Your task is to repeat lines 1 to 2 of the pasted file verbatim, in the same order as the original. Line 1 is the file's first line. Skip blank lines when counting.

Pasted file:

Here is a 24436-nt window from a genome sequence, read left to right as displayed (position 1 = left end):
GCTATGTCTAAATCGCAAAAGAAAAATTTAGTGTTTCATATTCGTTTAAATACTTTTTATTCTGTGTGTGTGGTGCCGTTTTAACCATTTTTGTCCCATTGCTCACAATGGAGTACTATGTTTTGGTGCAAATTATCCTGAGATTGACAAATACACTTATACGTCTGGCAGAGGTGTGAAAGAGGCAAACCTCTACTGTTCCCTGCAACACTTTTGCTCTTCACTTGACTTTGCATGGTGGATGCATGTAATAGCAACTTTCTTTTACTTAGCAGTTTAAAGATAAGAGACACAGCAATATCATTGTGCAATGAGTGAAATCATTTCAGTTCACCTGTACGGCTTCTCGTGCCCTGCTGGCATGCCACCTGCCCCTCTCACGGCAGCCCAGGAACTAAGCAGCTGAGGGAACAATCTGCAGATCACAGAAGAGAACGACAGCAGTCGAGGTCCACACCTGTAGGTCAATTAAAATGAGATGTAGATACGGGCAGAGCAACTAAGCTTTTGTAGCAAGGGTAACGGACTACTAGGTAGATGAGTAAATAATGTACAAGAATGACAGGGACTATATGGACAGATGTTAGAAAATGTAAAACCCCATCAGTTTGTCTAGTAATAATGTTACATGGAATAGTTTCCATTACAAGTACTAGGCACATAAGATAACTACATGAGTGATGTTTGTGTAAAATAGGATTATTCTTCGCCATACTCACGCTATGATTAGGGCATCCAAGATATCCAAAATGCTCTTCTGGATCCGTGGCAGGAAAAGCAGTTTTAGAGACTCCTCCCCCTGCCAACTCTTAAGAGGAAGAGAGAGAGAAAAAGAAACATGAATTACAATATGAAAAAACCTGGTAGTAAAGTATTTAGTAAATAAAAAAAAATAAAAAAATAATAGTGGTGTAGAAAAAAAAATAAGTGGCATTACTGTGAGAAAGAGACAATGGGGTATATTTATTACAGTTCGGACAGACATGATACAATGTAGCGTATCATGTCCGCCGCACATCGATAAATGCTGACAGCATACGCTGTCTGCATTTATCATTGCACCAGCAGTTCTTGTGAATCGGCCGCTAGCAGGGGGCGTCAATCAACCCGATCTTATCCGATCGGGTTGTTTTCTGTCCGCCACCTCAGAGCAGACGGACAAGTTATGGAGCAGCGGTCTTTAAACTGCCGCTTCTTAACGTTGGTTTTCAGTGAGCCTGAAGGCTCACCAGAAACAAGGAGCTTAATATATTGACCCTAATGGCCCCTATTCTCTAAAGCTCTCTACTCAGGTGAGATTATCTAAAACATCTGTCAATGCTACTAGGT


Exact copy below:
Here is a 24436-nt window from a genome sequence, read left to right as displayed (position 1 = left end):
GCTATGTCTAAATCGCAAAAGAAAAATTTAGTGTTTCATATTCGTTTAAATACTTTTTATTCTGTGTGTGTGGTGCCGTTTTAACCATTTTTGTCCCATTGCTCACAATGGAGTACTATGTTTTGGTGCAAATTATCCTGAGATTGACAAATACACTTATACGTCTGGCAGAGGTGTGAAAGAGGCAAACCTCTACTGTTCCCTGCAACACTTTTGCTCTTCACTTGACTTTGCATGGTGGATGCATGTAATAGCAACTTTCTTTTACTTAGCAGTTTAAAGATAAGAGACACAGCAATATCATTGTGCAATGAGTGAAATCATTTCAGTTCACCTGTACGGCTTCTCGTGCCCTGCTGGCATGCCACCTGCCCCTCTCACGGCAGCCCAGGAACTAAGCAGCTGAGGGAACAATCTGCAGATCACAGAAGAGAACGACAGCAGTCGAGGTCCACACCTGTAGGTCAATTAAAATGAGATGTAGATACGGGCAGAGCAACTAAGCTTTTGTAGCAAGGGTAACGGACTACTAGGTAGATGAGTAAATAATGTACAAGAATGACAGGGACTATATGGACAGATGTTAGAAAATGTAAAACCCCATCAGTTTGTCTAGTAATAATGTTACATGGAATAGTTTCCATTACAAGTACTAGGCACATAAGATAACTACATGAGTGATGTTTGTGTAAAATAGGATTATTCTTCGCCATACTCACGCTATGATTAGGGCATCCAAGATATCCAAAATGCTCTTCTGGATCCGTGGCAGGAAAAGCAGTTTTAGAGACTCCTCCCCCTGCCAACTCTTAAGAGGAAGAGAGAGAGAAAAAGAAACATGAATTACAATATGAAAAAACCTGGTAGTAAAGTATTTAGTAAATAAAAAAAAATAAAAAAATAATAGTGGTGTAGAAAAAAAAATAAGTGGCATTACTGTGAGAAAGAGACAATGGGGTATATTTATTACAGTTCGGACAGACATGATACAATGTAGCGTATCATGTCCGCCGCACATCGATAAATGCTGACAGCATACGCTGTCTGCATTTATCATTGCACCAGCAGTTCTTGTGAATCGGCCGCTAGCAGGGGGCGTCAATCAACCCGATCTTATCCGATCGGGTTGTTTTCTGTCCGCCACCTCAGAGCAGACGGACAAGTTATGGAGCAGCGGTCTTTAAACTGCCGCTTCTTAACGTTGGTTTTCAGTGAGCCTGAAGGCTCACCAGAAACAAGGAGCTTAATATATTGACCCTAATGGCCCCTATTCTCTAAAGCTCTCTACTCAGGTGAGATTATCTAAAACATCTGTCAATGCTACTAGGT